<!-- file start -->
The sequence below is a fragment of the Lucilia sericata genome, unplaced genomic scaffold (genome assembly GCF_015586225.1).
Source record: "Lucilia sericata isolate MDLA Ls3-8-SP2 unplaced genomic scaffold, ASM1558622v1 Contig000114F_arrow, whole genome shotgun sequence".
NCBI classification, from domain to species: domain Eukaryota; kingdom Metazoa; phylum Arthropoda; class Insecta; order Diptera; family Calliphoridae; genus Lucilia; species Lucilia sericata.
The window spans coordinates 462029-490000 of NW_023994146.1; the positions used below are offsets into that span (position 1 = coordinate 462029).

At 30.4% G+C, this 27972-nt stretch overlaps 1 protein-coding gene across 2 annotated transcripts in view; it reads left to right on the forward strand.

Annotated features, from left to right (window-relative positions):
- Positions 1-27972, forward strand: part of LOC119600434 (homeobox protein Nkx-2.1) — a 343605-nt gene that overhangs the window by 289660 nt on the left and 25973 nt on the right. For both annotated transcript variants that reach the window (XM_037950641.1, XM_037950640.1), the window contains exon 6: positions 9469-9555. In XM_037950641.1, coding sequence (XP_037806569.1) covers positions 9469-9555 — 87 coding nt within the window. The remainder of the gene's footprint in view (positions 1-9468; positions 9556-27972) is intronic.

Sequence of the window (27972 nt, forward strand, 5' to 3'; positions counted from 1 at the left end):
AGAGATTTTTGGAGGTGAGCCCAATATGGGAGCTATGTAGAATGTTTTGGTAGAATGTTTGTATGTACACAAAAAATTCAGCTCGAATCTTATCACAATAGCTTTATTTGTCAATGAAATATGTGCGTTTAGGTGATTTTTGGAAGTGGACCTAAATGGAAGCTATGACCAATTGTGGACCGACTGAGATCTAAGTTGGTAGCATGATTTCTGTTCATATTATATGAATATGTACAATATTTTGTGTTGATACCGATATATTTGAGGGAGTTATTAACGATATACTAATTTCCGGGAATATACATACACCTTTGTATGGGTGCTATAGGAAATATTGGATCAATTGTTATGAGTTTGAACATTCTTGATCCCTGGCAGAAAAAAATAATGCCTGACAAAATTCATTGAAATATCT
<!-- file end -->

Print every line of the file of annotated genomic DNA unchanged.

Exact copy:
The sequence below is a fragment of the Lucilia sericata genome, unplaced genomic scaffold (genome assembly GCF_015586225.1).
Source record: "Lucilia sericata isolate MDLA Ls3-8-SP2 unplaced genomic scaffold, ASM1558622v1 Contig000114F_arrow, whole genome shotgun sequence".
NCBI classification, from domain to species: domain Eukaryota; kingdom Metazoa; phylum Arthropoda; class Insecta; order Diptera; family Calliphoridae; genus Lucilia; species Lucilia sericata.
The window spans coordinates 462029-490000 of NW_023994146.1; the positions used below are offsets into that span (position 1 = coordinate 462029).

At 30.4% G+C, this 27972-nt stretch overlaps 1 protein-coding gene across 2 annotated transcripts in view; it reads left to right on the forward strand.

Annotated features, from left to right (window-relative positions):
- Positions 1-27972, forward strand: part of LOC119600434 (homeobox protein Nkx-2.1) — a 343605-nt gene that overhangs the window by 289660 nt on the left and 25973 nt on the right. For both annotated transcript variants that reach the window (XM_037950641.1, XM_037950640.1), the window contains exon 6: positions 9469-9555. In XM_037950641.1, coding sequence (XP_037806569.1) covers positions 9469-9555 — 87 coding nt within the window. The remainder of the gene's footprint in view (positions 1-9468; positions 9556-27972) is intronic.

Sequence of the window (27972 nt, forward strand, 5' to 3'; positions counted from 1 at the left end):
AGAGATTTTTGGAGGTGAGCCCAATATGGGAGCTATGTAGAATGTTTTGGTAGAATGTTTGTATGTACACAAAAAATTCAGCTCGAATCTTATCACAATAGCTTTATTTGTCAATGAAATATGTGCGTTTAGGTGATTTTTGGAAGTGGACCTAAATGGAAGCTATGACCAATTGTGGACCGACTGAGATCTAAGTTGGTAGCATGATTTCTGTTCATATTATATGAATATGTACAATATTTTGTGTTGATACCGATATATTTGAGGGAGTTATTAACGATATACTAATTTCCGGGAATATACATACACCTTTGTATGGGTGCTATAGGAAATATTGGATCAATTGTTATGAGTTTGAACATTCTTGATCCCTGGCAGAAAAAAATAATGCCTGACAAAATTCATTGAAATATCT